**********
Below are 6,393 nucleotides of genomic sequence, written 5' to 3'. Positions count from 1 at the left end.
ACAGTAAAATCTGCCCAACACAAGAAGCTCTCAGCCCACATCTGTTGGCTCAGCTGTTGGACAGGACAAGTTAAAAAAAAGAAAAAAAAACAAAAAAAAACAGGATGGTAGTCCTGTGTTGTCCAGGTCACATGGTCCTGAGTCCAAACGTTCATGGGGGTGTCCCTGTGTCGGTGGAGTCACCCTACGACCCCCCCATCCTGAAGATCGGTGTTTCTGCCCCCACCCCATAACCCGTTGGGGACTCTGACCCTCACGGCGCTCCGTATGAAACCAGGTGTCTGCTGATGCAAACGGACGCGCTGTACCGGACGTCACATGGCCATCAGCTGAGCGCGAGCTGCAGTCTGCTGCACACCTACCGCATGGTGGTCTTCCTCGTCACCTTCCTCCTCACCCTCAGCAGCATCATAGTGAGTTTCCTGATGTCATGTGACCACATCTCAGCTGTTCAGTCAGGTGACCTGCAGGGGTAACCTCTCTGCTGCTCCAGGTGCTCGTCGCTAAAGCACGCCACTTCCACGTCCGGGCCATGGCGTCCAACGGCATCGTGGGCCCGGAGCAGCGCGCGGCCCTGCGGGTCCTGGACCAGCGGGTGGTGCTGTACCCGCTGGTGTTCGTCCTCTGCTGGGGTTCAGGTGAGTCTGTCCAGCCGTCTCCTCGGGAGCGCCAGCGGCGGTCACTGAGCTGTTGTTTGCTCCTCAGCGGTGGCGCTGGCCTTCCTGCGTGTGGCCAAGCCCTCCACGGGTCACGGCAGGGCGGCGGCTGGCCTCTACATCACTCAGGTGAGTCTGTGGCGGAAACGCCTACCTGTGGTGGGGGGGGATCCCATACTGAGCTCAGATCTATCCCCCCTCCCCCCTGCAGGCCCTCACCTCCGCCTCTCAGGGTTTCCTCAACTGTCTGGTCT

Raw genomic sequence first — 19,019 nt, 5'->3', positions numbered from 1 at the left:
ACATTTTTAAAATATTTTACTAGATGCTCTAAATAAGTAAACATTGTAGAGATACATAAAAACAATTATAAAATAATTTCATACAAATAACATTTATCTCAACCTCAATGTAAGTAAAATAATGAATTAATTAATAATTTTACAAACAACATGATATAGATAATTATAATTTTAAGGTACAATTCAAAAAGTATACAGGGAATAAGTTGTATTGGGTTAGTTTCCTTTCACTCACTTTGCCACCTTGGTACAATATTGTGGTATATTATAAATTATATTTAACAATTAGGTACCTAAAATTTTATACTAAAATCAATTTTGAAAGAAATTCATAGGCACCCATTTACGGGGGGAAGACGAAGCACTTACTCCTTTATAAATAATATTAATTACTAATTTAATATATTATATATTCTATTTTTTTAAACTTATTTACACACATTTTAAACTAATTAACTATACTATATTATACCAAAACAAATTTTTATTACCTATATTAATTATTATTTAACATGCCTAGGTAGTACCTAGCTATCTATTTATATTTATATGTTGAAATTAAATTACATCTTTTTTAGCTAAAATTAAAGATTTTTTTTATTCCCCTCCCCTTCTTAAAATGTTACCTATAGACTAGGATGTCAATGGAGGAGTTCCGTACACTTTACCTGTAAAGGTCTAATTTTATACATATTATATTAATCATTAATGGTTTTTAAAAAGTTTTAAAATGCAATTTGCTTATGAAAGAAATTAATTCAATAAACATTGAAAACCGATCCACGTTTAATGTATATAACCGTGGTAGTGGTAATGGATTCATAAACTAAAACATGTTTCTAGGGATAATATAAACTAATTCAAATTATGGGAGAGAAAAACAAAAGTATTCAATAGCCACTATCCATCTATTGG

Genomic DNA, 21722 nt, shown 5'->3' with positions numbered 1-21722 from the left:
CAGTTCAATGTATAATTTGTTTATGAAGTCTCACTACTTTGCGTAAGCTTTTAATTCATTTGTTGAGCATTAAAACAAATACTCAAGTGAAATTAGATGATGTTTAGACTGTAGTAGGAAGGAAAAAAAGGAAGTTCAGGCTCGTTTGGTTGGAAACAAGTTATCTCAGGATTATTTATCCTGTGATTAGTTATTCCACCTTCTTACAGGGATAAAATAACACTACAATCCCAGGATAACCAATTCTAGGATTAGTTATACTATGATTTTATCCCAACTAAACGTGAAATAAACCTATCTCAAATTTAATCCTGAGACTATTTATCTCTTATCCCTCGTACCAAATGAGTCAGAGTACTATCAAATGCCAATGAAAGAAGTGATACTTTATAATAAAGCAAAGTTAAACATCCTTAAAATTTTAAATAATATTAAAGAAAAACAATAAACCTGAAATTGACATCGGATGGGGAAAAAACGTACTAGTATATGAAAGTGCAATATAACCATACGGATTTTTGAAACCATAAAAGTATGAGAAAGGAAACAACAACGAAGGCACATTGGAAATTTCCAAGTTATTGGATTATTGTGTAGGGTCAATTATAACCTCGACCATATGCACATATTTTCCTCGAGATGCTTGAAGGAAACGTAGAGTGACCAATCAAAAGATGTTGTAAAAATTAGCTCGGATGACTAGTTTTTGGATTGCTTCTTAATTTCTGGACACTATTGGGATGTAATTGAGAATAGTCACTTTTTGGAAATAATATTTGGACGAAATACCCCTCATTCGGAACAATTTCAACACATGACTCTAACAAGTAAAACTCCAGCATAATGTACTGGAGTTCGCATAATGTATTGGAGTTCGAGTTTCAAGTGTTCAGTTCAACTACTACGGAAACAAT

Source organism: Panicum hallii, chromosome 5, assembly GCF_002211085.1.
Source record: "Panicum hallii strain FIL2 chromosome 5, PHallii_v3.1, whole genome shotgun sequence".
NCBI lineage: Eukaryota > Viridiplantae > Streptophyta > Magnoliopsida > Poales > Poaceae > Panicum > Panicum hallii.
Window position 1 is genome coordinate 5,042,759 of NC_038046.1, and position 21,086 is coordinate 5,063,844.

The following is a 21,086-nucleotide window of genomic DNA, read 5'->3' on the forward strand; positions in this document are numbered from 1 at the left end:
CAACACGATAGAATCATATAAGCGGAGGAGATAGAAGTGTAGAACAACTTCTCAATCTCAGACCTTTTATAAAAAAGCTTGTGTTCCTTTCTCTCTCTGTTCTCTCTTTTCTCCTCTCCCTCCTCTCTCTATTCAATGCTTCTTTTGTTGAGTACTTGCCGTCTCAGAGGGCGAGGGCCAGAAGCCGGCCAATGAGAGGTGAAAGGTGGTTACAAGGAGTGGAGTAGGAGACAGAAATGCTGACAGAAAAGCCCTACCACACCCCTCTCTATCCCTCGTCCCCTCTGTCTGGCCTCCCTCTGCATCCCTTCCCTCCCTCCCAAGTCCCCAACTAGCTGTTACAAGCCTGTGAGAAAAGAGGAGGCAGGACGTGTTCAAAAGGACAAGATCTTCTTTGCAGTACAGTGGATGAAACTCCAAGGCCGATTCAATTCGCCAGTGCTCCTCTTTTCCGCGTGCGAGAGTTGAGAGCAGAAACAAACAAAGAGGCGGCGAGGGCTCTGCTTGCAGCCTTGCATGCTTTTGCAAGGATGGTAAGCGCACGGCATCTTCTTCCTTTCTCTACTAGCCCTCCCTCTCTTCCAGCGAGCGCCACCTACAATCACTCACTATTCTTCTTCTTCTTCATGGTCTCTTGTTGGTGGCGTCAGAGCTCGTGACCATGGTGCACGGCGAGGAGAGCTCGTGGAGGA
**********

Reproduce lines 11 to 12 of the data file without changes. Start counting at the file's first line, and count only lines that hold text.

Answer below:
The following is a 21,086-nucleotide window of genomic DNA, read 5'->3' on the forward strand; positions in this document are numbered from 1 at the left end:
CAACACGATAGAATCATATAAGCGGAGGAGATAGAAGTGTAGAACAACTTCTCAATCTCAGACCTTTTATAAAAAAGCTTGTGTTCCTTTCTCTCTCTGTTCTCTCTTTTCTCCTCTCCCTCCTCTCTCTATTCAATGCTTCTTTTGTTGAGTACTTGCCGTCTCAGAGGGCGAGGGCCAGAAGCCGGCCAATGAGAGGTGAAAGGTGGTTACAAGGAGTGGAGTAGGAGACAGAAATGCTGACAGAAAAGCCCTACCACACCCCTCTCTATCCCTCGTCCCCTCTGTCTGGCCTCCCTCTGCATCCCTTCCCTCCCTCCCAAGTCCCCAACTAGCTGTTACAAGCCTGTGAGAAAAGAGGAGGCAGGACGTGTTCAAAAGGACAAGATCTTCTTTGCAGTACAGTGGATGAAACTCCAAGGCCGATTCAATTCGCCAGTGCTCCTCTTTTCCGCGTGCGAGAGTTGAGAGCAGAAACAAACAAAGAGGCGGCGAGGGCTCTGCTTGCAGCCTTGCATGCTTTTGCAAGGATGGTAAGCGCACGGCATCTTCTTCCTTTCTCTACTAGCCCTCCCTCTCTTCCAGCGAGCGCCACCTACAATCACTCACTATTCTTCTTCTTCTTCATGGTCTCTTGTTGGTGGCGTCAGAGCTCGTGACCATGGTGCACGGCGAGGAGAGCTCGTGGAGGA